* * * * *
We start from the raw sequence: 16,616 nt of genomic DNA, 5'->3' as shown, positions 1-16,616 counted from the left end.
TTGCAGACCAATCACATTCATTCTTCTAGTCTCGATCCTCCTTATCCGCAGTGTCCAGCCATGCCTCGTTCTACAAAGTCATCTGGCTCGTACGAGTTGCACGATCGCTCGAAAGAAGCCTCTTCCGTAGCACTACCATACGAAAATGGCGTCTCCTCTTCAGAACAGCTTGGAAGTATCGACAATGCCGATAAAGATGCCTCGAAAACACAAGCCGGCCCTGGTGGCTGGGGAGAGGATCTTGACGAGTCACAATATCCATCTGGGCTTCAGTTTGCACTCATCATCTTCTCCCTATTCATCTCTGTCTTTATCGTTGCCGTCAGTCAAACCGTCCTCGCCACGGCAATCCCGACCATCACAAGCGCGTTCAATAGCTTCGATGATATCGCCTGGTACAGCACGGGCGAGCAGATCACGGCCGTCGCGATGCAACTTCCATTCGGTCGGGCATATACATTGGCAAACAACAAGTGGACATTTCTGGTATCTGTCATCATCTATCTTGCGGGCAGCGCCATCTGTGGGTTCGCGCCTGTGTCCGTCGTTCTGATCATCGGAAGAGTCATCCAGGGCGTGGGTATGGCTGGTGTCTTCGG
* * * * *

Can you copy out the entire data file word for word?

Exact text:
We start from the raw sequence: 16,616 nt of genomic DNA, 5'->3' as shown, positions 1-16,616 counted from the left end.
TTGCAGACCAATCACATTCATTCTTCTAGTCTCGATCCTCCTTATCCGCAGTGTCCAGCCATGCCTCGTTCTACAAAGTCATCTGGCTCGTACGAGTTGCACGATCGCTCGAAAGAAGCCTCTTCCGTAGCACTACCATACGAAAATGGCGTCTCCTCTTCAGAACAGCTTGGAAGTATCGACAATGCCGATAAAGATGCCTCGAAAACACAAGCCGGCCCTGGTGGCTGGGGAGAGGATCTTGACGAGTCACAATATCCATCTGGGCTTCAGTTTGCACTCATCATCTTCTCCCTATTCATCTCTGTCTTTATCGTTGCCGTCAGTCAAACCGTCCTCGCCACGGCAATCCCGACCATCACAAGCGCGTTCAATAGCTTCGATGATATCGCCTGGTACAGCACGGGCGAGCAGATCACGGCCGTCGCGATGCAACTTCCATTCGGTCGGGCATATACATTGGCAAACAACAAGTGGACATTTCTGGTATCTGTCATCATCTATCTTGCGGGCAGCGCCATCTGTGGGTTCGCGCCTGTGTCCGTCGTTCTGATCATCGGAAGAGTCATCCAGGGCGTGGGTATGGCTGGTGTCTTCGG